The Storied Life of A.J. Fikry

The Storied Life of A.J. Fikry

A Novel

Book - 2014
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When his most prized possession, a rare collection of Poe poems, is stolen, bookstore owner A. J. Fikry begins isolating himself from his friends, family and associates before receiving a mysterious package that compels him to remake his life.
Publisher: Toronto : Viking, 2014
ISBN: 9780670068241
Branch Call Number: FIC Zevin
Characteristics: 260 pages ; 22 cm

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t
toni_brinsfield
Sep 18, 2020

Delightful! Everything one could want in a light read.

c
CAR101010
Aug 19, 2020

It was a cute story with a sad ending. As far as books centered around grumpy old men go - I preferred "A Man Called Ove" but this book was decent.

Tried to give it 4/5 stars but somehow the website isn't working for me right now so it shows up as 5.

a
arrol
Jul 27, 2020

Easy reading, good for spending one-two evenings with a story. Though I rather regret that I picked it up.

e
ellenorndorf
Apr 14, 2020

I read this book while at home during COVID-19. It was Susan's H-T suggestion for book club. It was a light read.

j
jcastelloe
Apr 07, 2020

Excellent

l
lunabookworm55
Mar 04, 2020

The main character was just too unlikable for me

d
Daisybates
Jan 14, 2020

Good story and tribute to books and reading. My five star ratings are saved for layered books and sagas.

c
CindyK1
Jan 14, 2020

I agree this book is difficult to review with justice. If you like books, you'll enjoy the book references. If you like book stores, you'll like reading about how it might be living above one. And if you like quirky characters and settings, you'll like these. Nobel Prize? Probably not. But will you be glad you took a couple of evenings to read? I am.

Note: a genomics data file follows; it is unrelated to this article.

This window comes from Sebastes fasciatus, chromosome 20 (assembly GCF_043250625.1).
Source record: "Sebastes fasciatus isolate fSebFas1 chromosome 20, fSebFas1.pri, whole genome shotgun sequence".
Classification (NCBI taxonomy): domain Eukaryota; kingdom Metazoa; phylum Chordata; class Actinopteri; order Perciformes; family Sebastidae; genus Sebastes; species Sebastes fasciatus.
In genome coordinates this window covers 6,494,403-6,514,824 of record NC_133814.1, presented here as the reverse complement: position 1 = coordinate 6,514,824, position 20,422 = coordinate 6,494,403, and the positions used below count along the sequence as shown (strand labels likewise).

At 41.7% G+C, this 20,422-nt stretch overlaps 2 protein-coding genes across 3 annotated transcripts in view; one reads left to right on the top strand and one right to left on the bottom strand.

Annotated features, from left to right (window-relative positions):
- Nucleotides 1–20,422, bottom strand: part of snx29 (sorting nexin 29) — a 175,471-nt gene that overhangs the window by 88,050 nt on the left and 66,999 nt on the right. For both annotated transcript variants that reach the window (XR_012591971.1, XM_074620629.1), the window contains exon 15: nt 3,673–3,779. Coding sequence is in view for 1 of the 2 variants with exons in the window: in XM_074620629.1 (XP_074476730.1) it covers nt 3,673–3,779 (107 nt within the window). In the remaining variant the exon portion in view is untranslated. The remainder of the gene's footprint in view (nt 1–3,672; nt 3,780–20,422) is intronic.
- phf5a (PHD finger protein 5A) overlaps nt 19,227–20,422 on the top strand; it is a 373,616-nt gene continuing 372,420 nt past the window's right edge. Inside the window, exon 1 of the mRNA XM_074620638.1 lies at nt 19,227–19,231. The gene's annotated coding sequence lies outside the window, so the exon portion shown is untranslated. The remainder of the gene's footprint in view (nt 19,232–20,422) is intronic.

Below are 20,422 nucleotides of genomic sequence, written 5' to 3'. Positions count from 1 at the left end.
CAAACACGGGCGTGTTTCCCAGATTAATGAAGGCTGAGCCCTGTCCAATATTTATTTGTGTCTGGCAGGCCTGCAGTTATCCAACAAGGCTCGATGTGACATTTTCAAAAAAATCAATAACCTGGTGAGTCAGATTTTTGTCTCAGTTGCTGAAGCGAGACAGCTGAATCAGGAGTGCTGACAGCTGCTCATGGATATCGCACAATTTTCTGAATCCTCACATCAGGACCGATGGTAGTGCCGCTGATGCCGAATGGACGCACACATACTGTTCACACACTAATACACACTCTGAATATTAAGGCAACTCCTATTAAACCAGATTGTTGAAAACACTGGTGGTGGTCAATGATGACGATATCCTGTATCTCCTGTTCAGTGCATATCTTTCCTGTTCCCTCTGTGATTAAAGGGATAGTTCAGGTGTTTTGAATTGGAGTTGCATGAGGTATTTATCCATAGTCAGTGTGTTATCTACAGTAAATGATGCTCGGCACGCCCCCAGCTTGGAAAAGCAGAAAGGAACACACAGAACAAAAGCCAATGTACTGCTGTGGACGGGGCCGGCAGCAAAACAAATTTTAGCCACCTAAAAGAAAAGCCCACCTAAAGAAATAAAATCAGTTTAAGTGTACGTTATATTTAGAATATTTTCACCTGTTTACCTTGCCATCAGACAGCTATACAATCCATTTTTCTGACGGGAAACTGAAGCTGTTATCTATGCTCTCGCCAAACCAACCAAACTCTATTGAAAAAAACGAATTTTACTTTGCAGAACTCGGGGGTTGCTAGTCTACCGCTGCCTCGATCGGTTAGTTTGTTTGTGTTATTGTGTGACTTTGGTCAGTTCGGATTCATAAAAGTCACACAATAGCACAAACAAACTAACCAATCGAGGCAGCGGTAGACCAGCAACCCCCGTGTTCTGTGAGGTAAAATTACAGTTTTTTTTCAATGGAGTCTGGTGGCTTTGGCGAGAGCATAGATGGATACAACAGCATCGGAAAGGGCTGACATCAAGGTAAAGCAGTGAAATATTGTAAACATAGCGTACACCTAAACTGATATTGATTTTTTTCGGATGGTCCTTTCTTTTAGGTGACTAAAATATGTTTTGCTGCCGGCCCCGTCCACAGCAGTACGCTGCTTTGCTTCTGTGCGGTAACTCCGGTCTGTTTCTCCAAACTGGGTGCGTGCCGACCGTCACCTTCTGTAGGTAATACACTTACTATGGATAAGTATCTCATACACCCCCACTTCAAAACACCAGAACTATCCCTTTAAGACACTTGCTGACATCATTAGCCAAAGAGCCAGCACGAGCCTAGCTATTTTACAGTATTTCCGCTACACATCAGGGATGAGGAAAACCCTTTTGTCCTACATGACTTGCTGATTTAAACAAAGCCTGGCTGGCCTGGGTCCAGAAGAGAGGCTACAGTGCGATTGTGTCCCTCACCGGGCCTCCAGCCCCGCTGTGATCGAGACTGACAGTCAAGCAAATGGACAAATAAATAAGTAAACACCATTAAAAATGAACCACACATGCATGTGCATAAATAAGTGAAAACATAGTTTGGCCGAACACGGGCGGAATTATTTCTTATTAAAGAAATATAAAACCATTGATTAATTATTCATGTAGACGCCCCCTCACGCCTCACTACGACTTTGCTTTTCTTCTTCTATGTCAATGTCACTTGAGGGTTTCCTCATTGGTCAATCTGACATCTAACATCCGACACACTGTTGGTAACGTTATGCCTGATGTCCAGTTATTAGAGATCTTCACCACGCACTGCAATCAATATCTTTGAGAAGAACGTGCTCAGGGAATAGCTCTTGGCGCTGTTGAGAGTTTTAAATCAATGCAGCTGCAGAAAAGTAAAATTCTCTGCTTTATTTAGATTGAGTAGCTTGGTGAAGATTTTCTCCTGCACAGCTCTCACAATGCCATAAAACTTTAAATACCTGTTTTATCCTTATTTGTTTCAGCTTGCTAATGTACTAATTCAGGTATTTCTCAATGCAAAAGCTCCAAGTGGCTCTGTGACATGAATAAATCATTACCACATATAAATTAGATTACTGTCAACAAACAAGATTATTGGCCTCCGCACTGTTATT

s
swheeler89
Oct 31, 2019

Quick read and well written. Would argue that it ended too abruptly - but maybe I just didn't want it to end....

k
kellydelancy
Sep 14, 2019

Meh

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ellensix Apr 09, 2018

How about I tell you what I don't like? I do not like postmodernism, postapocalyptic settings, postmortem narrators, or magic realism. I rarely respond to supposedly clever formal devices, multiple fonts, pictures where they shouldn't be-- basically, gimmicks of any kind. I find literary fiction about the Holocaust or any other major world tragedy to be distasteful-- nonfiction only, please. I do not like genre mashups a' la the literary detective novel or literary fantasy. Literary should be literary, and genre should be genre, and crossbreeding rarely results in anything satisfying. I do not like children's books, especially ones with orphans, and I prefer not to clutter my shelves with young adult. I do not like anything over four hundred pages or under one hundred fifty pages. I am repulsed by ghostwritten novels by reality television stars, celebrity picture books, sports memoirs, movie tie-in editions, novelty items, and, I imagine this goes without saying-- vampires.

ArapahoeAlicia Aug 09, 2016

The words you can’t find, you borrow.
We read to know we’re not alone. We read because we are alone. We read and we are not alone. We are not alone.
My life is in these books, he wants to tell her. Read these and know my heart.

JCLChrisK Sep 16, 2014

How to account for its presence [on this list of favorites] when I know it is only average? The answer is this: Your dad relates to the characters. It has meaning to me. And the longer I do this (bookselling, yes, of course, but also living if that isn't too awfully sentimental), the more I believe that this is what the point of it all is. To connect, my dear little nerd. Only connect.

JCLChrisK Sep 16, 2014